Occasional Shorts: The Little Mermaid – Hans Christian Andersen

I’m currently recovering from a big bout of biopsies earlier in the week and so sadly ‘Middlesex’, which I was reading and loving, has gone to the bedside table for a while and hasn’t been picked up. Oops. I have started cracking open some short story collections and thought ‘ooh if there is a short story that takes hold of me then maybe it would be nice to do a post based on just that tale’ and after  the very first short story in my Hans Christian Anderson I already had a post. So today introduces ‘Occasional Shorts’. Now if you have only seen the film of ‘The Little Mermaid’ or haven’t read the tale then you might not want to read on as there is a rather massive spoiler coming, you have been warned…

I was surprised when I read Perrault’s ‘Fairytales’ a while back that the endings of the tales were nothing like the lovely ladybird editions I was read as a child. Imagine my shock and horror when I read ‘The Little Mermaid’ and it was nothing like the Disney film that I watched, slightly excessively, as a child. You see everything starts as I remembered.

The youngest mermaid princess in the kingdom, both are unnamed in the edition I have read, wants to see the world above the waves and waits and waits until she finally turns fifteen after which she becomes a little obsessed with the world beyond. One night when viewing life above the ocean a boat sinks and she saves a handsome prince and falls in love, so much so she gives her voice (and her tongue, Disney didn’t feature that did they?) to an evil witch in return for legs and the condition that she must make the prince fall in love with her. So far it was much the same as I thought… so far!

However this then completely changed when her legs caused the pain of a thousand knives every time she walked. Poor thing, I thought, she better get the blinking Prince. So imagine my utter shock (spoiler coming) that she didn’t and instead he meets someone else and she is given the option of killing him, his blood turning her legs back into a tail, or turning into sea foam and dying. I wont say which it was but I was mortified.

This may seem a silly post, it could be the painkilling drugs, but I genuinely am quite disturbed and as I read on its getting darker and darker. Normally this would be something I would really like, oh ok I am enjoying how different and dark they are, but would I read these versions to a child? Is it changing my childhood subconsciously as ‘Sleeping Beauty’ did when I read the Perrault tales? Naturally I will have to read on to see what further shocks await!

Have you re-read any fairytales and been rather shell shocked by it all, or is it just me? Oh, and what’s your favourite fairytale?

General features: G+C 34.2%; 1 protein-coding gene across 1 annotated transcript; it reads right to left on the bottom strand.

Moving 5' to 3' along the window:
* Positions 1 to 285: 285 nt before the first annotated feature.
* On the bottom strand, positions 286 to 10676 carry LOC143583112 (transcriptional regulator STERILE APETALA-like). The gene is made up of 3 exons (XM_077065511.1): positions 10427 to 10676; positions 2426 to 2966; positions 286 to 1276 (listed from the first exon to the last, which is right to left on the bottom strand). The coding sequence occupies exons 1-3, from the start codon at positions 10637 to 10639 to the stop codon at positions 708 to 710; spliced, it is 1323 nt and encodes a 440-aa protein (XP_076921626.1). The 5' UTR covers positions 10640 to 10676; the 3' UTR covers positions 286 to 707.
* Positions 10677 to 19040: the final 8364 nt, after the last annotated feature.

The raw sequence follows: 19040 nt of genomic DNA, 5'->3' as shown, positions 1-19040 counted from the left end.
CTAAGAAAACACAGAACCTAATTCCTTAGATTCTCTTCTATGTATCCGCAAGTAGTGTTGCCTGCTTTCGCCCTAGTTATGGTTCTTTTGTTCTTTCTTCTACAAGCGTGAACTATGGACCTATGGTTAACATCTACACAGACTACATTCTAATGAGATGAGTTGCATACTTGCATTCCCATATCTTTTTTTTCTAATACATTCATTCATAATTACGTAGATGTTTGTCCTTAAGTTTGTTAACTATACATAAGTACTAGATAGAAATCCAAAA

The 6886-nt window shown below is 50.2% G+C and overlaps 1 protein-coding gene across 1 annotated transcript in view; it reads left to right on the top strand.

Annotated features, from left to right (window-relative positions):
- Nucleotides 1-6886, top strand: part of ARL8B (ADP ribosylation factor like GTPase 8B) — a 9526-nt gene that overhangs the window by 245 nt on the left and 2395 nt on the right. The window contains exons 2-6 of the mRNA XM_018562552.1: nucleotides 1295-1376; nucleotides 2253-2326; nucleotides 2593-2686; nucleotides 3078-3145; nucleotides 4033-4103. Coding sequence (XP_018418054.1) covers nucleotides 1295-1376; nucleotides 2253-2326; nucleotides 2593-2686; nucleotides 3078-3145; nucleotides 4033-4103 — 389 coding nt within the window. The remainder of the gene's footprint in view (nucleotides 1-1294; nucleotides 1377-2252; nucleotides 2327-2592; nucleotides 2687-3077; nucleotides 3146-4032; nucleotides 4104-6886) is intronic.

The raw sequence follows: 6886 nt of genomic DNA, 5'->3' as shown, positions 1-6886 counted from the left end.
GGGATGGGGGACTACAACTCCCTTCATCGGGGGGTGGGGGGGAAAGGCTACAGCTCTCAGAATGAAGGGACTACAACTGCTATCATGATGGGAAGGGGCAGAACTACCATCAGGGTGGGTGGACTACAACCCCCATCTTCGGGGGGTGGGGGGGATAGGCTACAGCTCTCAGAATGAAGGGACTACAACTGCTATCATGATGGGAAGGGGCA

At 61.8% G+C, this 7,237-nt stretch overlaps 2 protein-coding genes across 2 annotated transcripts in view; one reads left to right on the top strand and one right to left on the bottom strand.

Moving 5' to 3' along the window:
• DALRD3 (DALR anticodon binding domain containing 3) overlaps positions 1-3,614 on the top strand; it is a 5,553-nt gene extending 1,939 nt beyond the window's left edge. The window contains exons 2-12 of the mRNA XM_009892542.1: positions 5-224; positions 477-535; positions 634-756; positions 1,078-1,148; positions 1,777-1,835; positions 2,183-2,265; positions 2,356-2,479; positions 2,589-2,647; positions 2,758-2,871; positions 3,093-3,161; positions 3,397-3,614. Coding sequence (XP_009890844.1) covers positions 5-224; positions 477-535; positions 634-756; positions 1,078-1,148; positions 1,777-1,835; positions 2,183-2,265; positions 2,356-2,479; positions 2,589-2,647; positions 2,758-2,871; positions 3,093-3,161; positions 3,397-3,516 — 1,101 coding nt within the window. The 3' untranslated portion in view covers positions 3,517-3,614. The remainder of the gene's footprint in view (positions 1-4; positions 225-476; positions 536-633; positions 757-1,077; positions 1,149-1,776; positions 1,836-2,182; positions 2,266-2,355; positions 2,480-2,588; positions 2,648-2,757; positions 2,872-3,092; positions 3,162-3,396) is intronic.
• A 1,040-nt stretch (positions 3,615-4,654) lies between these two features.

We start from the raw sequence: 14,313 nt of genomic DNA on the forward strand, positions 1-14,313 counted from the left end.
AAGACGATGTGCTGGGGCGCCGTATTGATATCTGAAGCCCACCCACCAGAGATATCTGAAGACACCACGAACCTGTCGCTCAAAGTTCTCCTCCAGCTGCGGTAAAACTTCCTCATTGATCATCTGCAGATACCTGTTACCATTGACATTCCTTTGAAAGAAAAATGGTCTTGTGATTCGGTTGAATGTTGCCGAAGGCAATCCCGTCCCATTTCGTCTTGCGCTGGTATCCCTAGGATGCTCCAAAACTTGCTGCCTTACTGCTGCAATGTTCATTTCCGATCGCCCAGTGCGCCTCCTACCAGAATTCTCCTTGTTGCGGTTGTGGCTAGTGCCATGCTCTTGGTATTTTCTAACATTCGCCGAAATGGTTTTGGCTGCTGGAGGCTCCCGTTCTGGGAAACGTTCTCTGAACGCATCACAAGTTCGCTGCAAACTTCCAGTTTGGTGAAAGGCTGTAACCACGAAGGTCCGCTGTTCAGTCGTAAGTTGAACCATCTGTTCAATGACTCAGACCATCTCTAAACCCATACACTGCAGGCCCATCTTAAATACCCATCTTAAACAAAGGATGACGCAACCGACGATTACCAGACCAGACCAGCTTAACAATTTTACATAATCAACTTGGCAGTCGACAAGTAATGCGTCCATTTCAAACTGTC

Filed under Hans Christian Andersen, Occasional Shorts, Short Stories

8 responses to “Occasional Shorts: The Little Mermaid – Hans Christian Andersen

  1. This one was a shock to me too when I read the original version. Somehow I like Anderson’s tale better than Disney, though. I get tired of the perfect happy endings all the time.

  2. Oh, suicidal mermaids. I grew up reading all of these (Czechs adore fairy tales and that’s the one part of my mother’s heritage that she’s kept) and was far more familiar with them than the Disney versions so I’m not sure they have the capacity to shock me any more. I did always love Rapunzel, with her illegitimate twins and blind prince.

    Still, my favourite story is Cinderella. However, in the version I know Cinderella is given three magic nuts by an old woman, each of which contains an outfit for the three balls she is to attend. Nothing particularly gruesome about it but still a little different than the version most people know.

  3. I absolutely love fairy/folk tales in the original versions, they are always much much darker, bordering on the horrific. They often inspire my illustration work (I am forever drawing wolves in frocks!)

    Marina Warner has written extensively on fairytales, (I think she even teaches the subject at Essex uni) ‘From the Beast to the Blonde’ being one title I can think of.

  4. tuulenhaiven

    I loved fairy tales as a child and I read all kinds of versions. I think even as a girl I was drawn to the darker ones – I do remember being flabbergast the first time I read this version of The Little Mermaid! A favorite fairy tale of mine? I still love Beauty and the Beast, in all the various reincarnations I’ve discovered over the years.

  5. Annabel

    I grew up with Hans Christian Andersen and loved all of them – somehow when I was a child I don’t think they scared me, I just accepted what happened. Now I’m grown-up (!) they’re much more shocking and dark and wonderful – I love them more now but not just for the stories. The Little Mermaid was always a favourite of mine, plus the Princess and the Pea and Andersen’s the Little Matchgirl.

  6. novelinsights

    The Little Mermaid is incredibly sad isn’t it?! It’s funny though, I didn’t really feel so disturbed by it as a child – I think actually as kids we don’t really question gruesomeness so much in an odd kind of way…

  7. Janay

    I myself is not much of a reader but i’m a college student and my college English teacher has focused on fairytale’s.But anyway I loved the H.C. Andersen original version of The Little Mermaid it was so very interesting and shocking this piece has me looking forward to reading more of his work.

  8. Pingback: Why Do We Love A Good Fairytale? | Savidge Reads

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